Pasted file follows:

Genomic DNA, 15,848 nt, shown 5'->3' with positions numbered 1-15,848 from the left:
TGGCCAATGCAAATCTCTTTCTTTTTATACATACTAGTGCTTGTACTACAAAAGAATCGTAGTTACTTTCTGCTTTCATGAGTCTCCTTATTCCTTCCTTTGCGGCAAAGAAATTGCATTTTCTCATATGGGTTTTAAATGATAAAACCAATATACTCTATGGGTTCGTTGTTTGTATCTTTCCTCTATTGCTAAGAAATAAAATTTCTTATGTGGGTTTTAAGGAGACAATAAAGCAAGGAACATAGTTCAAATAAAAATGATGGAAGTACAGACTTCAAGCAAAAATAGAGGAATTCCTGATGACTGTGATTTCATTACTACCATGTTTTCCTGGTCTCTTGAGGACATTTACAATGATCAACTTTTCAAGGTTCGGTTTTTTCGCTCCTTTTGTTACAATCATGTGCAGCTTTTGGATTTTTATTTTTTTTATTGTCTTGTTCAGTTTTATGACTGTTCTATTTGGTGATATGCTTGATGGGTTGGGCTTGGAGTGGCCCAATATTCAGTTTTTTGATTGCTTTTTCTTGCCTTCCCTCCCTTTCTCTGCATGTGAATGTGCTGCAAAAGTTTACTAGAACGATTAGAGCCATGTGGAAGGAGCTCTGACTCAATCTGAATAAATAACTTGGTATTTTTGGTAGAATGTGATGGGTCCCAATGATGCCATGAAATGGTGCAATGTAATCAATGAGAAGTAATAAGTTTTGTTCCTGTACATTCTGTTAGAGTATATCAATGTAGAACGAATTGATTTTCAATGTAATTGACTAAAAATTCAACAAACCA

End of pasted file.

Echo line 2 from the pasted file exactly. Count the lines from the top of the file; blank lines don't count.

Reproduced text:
TGGCCAATGCAAATCTCTTTCTTTTTATACATACTAGTGCTTGTACTACAAAAGAATCGTAGTTACTTTCTGCTTTCATGAGTCTCCTTATTCCTTCCTTTGCGGCAAAGAAATTGCATTTTCTCATATGGGTTTTAAATGATAAAACCAATATACTCTATGGGTTCGTTGTTTGTATCTTTCCTCTATTGCTAAGAAATAAAATTTCTTATGTGGGTTTTAAGGAGACAATAAAGCAAGGAACATAGTTCAAATAAAAATGATGGAAGTACAGACTTCAAGCAAAAATAGAGGAATTCCTGATGACTGTGATTTCATTACTACCATGTTTTCCTGGTCTCTTGAGGACATTTACAATGATCAACTTTTCAAGGTTCGGTTTTTTCGCTCCTTTTGTTACAATCATGTGCAGCTTTTGGATTTTTATTTTTTTTATTGTCTTGTTCAGTTTTATGACTGTTCTATTTGGTGATATGCTTGATGGGTTGGGCTTGGAGTGGCCCAATATTCAGTTTTTTGATTGCTTTTTCTTGCCTTCCCTCCCTTTCTCTGCATGTGAATGTGCTGCAAAAGTTTACTAGAACGATTAGAGCCATGTGGAAGGAGCTCTGACTCAATCTGAATAAATAACTTGGTATTTTTGGTAGAATGTGATGGGTCCCAATGATGCCATGAAATGGTGCAATGTAATCAATGAGAAGTAATAAGTTTTGTTCCTGTACATTCTGTTAGAGTATATCAATGTAGAACGAATTGATTTTCAATGTAATTGACTAAAAATTCAACAAACCA